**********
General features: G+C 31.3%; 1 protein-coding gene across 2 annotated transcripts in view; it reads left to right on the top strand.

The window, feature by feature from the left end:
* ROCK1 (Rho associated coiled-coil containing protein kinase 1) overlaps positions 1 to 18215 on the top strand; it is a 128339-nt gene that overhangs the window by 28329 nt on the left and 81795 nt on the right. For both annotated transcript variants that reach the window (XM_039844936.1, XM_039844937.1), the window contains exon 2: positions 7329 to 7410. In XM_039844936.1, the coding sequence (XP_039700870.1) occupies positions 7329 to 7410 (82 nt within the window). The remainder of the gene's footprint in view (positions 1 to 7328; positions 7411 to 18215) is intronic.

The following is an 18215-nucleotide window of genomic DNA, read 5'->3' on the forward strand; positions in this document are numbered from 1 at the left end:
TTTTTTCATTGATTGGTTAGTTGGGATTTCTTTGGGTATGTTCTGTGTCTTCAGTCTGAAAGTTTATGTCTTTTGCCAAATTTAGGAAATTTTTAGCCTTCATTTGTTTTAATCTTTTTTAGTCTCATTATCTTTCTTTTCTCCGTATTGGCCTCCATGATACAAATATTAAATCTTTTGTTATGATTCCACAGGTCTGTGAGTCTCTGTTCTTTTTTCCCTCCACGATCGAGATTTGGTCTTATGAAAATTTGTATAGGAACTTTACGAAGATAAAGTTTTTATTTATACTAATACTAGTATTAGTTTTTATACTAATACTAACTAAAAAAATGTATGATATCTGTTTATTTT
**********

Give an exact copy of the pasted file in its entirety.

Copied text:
General features: G+C 31.3%; 1 protein-coding gene across 2 annotated transcripts in view; it reads left to right on the top strand.

The window, feature by feature from the left end:
* ROCK1 (Rho associated coiled-coil containing protein kinase 1) overlaps positions 1 to 18215 on the top strand; it is a 128339-nt gene that overhangs the window by 28329 nt on the left and 81795 nt on the right. For both annotated transcript variants that reach the window (XM_039844936.1, XM_039844937.1), the window contains exon 2: positions 7329 to 7410. In XM_039844936.1, the coding sequence (XP_039700870.1) occupies positions 7329 to 7410 (82 nt within the window). The remainder of the gene's footprint in view (positions 1 to 7328; positions 7411 to 18215) is intronic.

The following is an 18215-nucleotide window of genomic DNA, read 5'->3' on the forward strand; positions in this document are numbered from 1 at the left end:
TTTTTTCATTGATTGGTTAGTTGGGATTTCTTTGGGTATGTTCTGTGTCTTCAGTCTGAAAGTTTATGTCTTTTGCCAAATTTAGGAAATTTTTAGCCTTCATTTGTTTTAATCTTTTTTAGTCTCATTATCTTTCTTTTCTCCGTATTGGCCTCCATGATACAAATATTAAATCTTTTGTTATGATTCCACAGGTCTGTGAGTCTCTGTTCTTTTTTCCCTCCACGATCGAGATTTGGTCTTATGAAAATTTGTATAGGAACTTTACGAAGATAAAGTTTTTATTTATACTAATACTAGTATTAGTTTTTATACTAATACTAACTAAAAAAATGTATGATATCTGTTTATTTT